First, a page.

No One's Talking About How "Bates Motel" Has (Finally) Become Groundbreakingly Queer

After five seasons of defending his hetero bona fides, Norman Bates is finally confronted with his queer face.

Norman Bates, the troubled main character in A&E's Bates Motel, has presented as a cisgender straight man for the show's five seasons: He’s passionate about sex with women, puffs up his chest whenever his mother, Norma (Vera Farmiga), emasculates him, and aggressively rejected gay advances. Though Norman (as played by Freddie Highmore) has never veered from his hetero identity, we expected the series would eventually touch on the queer climax of its source material, 1960's Pyscho.

That day has finally come.

We’ve known since Season 2 that Norman suffers from blackouts. During these splits from reality, Norman enters a queer unconscious, in which he dresses like his mother and has sex with men. Season 4 even introduced a fetish role-playing sequence in a strip club. Norman can never recall these experiences when he's awake, but enlightenment finally struck in the show's fifth and finale season, which wraps tonight. When Norman returns to his car after mysteriously abandoning it the night before, he finds a random man inside asking for a morning-after kiss. Suddenly, Norman’s repressed memories are unleashed: Dressed as his mother, he has been having sex with men for years. After this realization, Norman is unable to keep his identities separate and Norman/Norma moves to the fore.

Even in 2017, gender exploration and passionate (albeit) drunken gay sex are beyond your typical TV protagonist’s journey. Yes, inclusion is aplenty: Homoeroticism is rampant on Teen Wolf and openly gay characters run wild on Riverdale, but Bates Motel has done something different: It’s emerged from straight ashes to be reborn as a full-fledged queer episodic.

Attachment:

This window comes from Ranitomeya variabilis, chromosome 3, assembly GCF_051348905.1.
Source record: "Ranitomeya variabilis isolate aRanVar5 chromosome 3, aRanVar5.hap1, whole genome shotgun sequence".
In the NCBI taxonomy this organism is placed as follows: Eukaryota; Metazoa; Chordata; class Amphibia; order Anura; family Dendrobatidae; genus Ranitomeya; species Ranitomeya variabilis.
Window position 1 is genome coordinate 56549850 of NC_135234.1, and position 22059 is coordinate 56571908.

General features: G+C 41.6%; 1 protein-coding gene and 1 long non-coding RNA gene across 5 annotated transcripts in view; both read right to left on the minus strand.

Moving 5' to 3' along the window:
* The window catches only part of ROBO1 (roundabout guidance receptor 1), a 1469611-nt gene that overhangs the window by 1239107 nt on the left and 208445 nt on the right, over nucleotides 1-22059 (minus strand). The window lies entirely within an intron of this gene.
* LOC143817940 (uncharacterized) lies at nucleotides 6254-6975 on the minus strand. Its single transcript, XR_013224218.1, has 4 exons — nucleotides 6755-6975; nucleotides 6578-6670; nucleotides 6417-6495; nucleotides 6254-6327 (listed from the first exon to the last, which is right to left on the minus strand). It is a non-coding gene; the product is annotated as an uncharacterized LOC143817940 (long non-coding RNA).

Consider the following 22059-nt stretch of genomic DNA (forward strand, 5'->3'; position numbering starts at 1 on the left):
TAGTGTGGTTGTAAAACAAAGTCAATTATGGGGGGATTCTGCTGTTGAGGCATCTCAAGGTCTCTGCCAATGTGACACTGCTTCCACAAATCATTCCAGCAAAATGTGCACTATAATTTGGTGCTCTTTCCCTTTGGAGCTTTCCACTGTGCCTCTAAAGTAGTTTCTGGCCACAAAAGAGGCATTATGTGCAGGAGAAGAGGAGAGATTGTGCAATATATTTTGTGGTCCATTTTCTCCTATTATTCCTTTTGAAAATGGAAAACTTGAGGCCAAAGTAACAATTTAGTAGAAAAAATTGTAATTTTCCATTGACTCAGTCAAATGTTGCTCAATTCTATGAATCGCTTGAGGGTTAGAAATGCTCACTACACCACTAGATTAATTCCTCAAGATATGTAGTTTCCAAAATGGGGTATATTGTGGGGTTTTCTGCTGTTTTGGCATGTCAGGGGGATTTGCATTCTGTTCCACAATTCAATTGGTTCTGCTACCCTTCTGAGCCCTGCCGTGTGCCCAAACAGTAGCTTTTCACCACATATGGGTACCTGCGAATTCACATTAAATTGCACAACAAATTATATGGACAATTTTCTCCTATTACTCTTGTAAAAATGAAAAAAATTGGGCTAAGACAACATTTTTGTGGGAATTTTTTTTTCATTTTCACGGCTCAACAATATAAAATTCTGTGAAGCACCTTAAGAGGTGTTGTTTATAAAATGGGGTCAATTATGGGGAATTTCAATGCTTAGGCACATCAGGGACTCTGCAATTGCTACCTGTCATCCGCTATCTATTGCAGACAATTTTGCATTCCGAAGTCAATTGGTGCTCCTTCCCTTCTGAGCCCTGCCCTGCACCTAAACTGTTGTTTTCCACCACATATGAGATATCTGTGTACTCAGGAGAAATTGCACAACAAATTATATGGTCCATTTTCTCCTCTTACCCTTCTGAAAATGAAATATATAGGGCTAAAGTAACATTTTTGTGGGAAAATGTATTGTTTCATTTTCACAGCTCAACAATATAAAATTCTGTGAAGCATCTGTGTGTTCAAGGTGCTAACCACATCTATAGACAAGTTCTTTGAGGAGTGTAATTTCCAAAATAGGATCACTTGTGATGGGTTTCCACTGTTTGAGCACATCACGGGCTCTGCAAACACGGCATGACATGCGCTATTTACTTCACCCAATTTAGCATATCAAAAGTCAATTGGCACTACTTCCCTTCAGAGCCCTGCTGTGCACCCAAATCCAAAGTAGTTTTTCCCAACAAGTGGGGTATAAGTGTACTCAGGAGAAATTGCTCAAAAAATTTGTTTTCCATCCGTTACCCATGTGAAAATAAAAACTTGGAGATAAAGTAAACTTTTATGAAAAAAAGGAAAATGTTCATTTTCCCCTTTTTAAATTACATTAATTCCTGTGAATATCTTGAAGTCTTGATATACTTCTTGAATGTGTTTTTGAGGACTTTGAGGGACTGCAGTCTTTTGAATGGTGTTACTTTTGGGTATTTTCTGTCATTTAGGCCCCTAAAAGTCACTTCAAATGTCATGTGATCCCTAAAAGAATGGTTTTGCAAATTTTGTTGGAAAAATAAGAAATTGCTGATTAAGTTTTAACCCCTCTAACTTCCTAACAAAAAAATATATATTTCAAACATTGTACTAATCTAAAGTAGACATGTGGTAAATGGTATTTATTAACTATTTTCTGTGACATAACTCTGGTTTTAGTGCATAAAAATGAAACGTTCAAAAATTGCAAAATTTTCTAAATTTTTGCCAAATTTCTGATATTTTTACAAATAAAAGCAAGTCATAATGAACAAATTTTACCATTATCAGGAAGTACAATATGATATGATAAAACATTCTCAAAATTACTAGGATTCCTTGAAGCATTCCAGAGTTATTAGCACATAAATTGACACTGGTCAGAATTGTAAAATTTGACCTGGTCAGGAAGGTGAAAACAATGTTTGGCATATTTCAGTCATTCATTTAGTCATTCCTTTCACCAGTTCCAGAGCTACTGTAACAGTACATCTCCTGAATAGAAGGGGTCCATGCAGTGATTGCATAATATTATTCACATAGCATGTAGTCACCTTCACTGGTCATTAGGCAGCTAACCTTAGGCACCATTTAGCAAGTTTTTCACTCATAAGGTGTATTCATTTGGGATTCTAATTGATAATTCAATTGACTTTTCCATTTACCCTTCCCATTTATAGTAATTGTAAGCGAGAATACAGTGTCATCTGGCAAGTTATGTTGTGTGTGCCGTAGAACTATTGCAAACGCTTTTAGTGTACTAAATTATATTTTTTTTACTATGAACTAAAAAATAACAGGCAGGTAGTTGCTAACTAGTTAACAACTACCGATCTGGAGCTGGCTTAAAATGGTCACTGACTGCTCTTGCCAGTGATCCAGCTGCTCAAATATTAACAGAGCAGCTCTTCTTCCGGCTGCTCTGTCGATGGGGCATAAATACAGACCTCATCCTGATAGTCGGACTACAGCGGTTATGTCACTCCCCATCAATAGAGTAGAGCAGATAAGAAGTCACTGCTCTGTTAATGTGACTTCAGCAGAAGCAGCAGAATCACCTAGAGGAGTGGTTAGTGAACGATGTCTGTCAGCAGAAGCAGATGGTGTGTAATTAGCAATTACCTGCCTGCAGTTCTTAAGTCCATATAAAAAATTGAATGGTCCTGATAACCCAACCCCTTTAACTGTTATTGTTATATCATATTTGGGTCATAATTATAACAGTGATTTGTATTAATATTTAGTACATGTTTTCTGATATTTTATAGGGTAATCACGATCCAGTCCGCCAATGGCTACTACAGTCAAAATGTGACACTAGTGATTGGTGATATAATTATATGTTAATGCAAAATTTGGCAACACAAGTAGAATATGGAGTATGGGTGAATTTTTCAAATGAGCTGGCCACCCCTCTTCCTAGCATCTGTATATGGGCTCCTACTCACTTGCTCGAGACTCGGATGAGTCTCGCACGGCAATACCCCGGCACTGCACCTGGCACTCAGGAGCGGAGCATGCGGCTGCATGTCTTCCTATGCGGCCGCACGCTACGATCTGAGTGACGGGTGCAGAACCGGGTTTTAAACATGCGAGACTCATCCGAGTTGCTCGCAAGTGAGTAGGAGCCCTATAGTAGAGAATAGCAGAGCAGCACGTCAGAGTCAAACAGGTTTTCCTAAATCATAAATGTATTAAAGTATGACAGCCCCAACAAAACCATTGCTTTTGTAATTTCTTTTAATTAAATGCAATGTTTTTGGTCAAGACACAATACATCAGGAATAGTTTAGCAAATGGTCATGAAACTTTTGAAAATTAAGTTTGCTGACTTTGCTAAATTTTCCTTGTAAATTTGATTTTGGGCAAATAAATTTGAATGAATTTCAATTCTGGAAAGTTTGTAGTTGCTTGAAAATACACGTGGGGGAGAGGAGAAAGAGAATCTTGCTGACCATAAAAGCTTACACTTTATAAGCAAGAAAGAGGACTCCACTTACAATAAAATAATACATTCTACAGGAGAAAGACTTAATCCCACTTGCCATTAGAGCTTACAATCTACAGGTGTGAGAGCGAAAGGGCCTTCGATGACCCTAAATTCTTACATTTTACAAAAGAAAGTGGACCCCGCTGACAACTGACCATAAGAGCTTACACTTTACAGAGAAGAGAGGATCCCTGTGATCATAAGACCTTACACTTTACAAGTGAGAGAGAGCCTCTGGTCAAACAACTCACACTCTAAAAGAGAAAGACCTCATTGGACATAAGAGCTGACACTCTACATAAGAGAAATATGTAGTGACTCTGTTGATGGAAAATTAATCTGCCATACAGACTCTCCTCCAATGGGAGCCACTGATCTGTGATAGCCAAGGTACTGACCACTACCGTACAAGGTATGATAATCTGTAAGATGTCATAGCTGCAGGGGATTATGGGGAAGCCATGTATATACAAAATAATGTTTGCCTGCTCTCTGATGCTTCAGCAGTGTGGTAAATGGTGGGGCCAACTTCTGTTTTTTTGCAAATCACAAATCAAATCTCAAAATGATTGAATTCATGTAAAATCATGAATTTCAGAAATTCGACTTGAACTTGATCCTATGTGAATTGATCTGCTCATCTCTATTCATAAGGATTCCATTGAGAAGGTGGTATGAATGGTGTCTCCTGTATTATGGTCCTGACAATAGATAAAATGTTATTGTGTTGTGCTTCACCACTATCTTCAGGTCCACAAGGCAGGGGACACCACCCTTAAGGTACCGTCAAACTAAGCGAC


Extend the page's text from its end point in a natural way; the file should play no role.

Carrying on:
In its early seasons, the show was a more conventional drama, featuring violent neighbors and strange relatives and a growing mystery. But that’s why it’s all the more shocking that our lead, now fully cognizant, breaks out his mom’s kimono, downs glasses of wine, and dabbles in same-sex car play. The show is delivering the most explosive modernization of gay horror history to date. Psycho could only slap on a five-minute psychiatrist’s monologue explaining Norman’s sexuality before the credits—Bates Motel, however, is a coming-out story spread out across five seasons and 50 episodes. The reveal in Season 5 proves that the earlier seasons’ slow burn was fully intentional: boy dates girls, boy questions his sexuality and gender expression, boy eventually confronts his true self. Though Norman’s spiral often pains him, it’s a powerful gift to queer viewers like me.

Did the show’s increasing queerness hurt its ratings? It's hard to say, but each season the ratings did drop. Still, Psycho can’t be "straightened": This contemporary take had to go there—exactly how far was a satisfying surprise. Applause to A&E: Just one year before Bates, the network gave a Duck Dynasty's hideous homophobe a voice.

Now it’s tipping the scales towards representation.

I can only assume Alfred Hitchcock wouldn’t have approved of Bates Motel: He wasn’t a fan of other Psycho updates, like Brian De Palma’s Dressed To Kill. But I do wonder what Anthony Perkins would have thought.

The Bates Motel series finale airs Monday, April 24 at 10/9c on A&E.

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